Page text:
Adolescent survivors’ information needs for transitions to postsecondary education and employment

Marnie Hauff, Regina Abel, Juliana Hersh, Jill Isenberg, Debra Spoljaric, Robert J. Hayashi, Allison A. King

Research output: Contribution to journalArticlepeer-review

1 Scopus citations


Background: Adolescent and young adult (AYA) survivors of cancer and central nervous system (CNS) tumors endure major life disruptions with their diagnosis, treatment, and the burden of emerging learning difficulties. Survivors and their parents often struggle to obtain more academic support as survivors transition through school. This study explored the knowledge and experience survivors and their parents need as they progress through school to college. Methods: This cross-sectional study examined childhood cancer and CNS tumor survivors, aged 11 to 21 years, with a known learning difficulty (Individual Education Plan, 504 Plan) and their parents. We assessed participants’ knowledge of and experience with transition planning for postsecondary education and independent living. Results: Ninety-two AYA survivors and parents (45 survivors, 47 parents) completed the survey. High school–aged survivors described their learning difficulties better than middle school–aged survivors. Survivors estimated their abilities higher than did their parents. Despite a majority of survivors expecting to attend college, 68.5% of survivors and 57.9% of parents were not certain how to get special accommodations for standardized college entrance exams. Only 20.8% of survivors were aware of what a transition plan includes. Parents understood the transition planning process and when it should begin better than the students (P = 0.001), but many parents (40.0%) were still unsure. Conclusions: AYA survivors and parents lack knowledge necessary to successfully transition to their goals after high school. Greater education is needed.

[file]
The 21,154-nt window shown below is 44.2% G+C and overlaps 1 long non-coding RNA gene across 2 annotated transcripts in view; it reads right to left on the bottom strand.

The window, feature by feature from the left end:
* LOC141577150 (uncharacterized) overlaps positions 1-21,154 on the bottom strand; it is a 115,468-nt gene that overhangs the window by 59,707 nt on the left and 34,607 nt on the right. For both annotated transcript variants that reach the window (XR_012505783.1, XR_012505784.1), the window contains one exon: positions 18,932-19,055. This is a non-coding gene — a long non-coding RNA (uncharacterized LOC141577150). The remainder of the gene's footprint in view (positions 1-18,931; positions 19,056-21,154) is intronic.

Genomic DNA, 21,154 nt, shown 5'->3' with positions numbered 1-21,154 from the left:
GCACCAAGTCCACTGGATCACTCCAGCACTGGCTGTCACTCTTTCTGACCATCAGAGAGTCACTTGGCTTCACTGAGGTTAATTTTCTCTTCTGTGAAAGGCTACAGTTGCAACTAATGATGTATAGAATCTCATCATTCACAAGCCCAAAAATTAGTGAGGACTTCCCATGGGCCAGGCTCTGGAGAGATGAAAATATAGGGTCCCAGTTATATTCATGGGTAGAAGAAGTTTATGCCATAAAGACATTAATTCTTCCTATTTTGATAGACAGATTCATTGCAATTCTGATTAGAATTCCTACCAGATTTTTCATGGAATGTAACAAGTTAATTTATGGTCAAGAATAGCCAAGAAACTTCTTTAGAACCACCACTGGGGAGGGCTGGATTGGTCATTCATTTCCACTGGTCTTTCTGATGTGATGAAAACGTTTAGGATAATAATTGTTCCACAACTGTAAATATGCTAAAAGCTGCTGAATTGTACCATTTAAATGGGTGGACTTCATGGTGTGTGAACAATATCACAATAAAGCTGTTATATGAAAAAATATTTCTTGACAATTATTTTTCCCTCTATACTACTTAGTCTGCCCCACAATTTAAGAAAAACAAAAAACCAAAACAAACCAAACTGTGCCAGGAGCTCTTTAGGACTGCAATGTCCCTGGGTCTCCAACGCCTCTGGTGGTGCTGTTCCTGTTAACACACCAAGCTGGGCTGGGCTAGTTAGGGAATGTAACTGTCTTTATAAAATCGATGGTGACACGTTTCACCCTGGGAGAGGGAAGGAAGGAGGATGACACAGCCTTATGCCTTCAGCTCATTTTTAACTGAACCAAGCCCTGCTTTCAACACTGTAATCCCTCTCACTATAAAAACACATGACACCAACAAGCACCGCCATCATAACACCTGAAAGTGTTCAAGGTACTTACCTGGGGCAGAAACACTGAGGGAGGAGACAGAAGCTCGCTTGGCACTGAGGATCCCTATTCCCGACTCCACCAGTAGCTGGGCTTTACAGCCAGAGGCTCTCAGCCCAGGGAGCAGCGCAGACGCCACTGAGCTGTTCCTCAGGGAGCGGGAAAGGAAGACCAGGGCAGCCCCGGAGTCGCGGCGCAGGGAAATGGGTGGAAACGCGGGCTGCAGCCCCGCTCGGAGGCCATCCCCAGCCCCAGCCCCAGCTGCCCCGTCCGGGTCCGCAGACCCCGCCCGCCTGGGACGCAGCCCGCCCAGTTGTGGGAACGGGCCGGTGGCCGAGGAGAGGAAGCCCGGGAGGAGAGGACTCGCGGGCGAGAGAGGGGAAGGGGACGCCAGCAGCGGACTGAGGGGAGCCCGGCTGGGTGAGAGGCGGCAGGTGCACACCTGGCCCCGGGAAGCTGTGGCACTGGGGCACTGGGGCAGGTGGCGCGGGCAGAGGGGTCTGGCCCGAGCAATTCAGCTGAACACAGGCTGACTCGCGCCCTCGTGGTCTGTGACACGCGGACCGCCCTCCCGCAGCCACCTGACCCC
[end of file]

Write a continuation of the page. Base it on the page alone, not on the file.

Original languageEnglish
Article numbere27547
JournalPediatric Blood and Cancer
Issue number4
StatePublished - Apr 2019


  • AYA survivors
  • childhood cancer
  • information needs
  • neurocognitive deficits
  • parents of survivors
  • postsecondary transition planning


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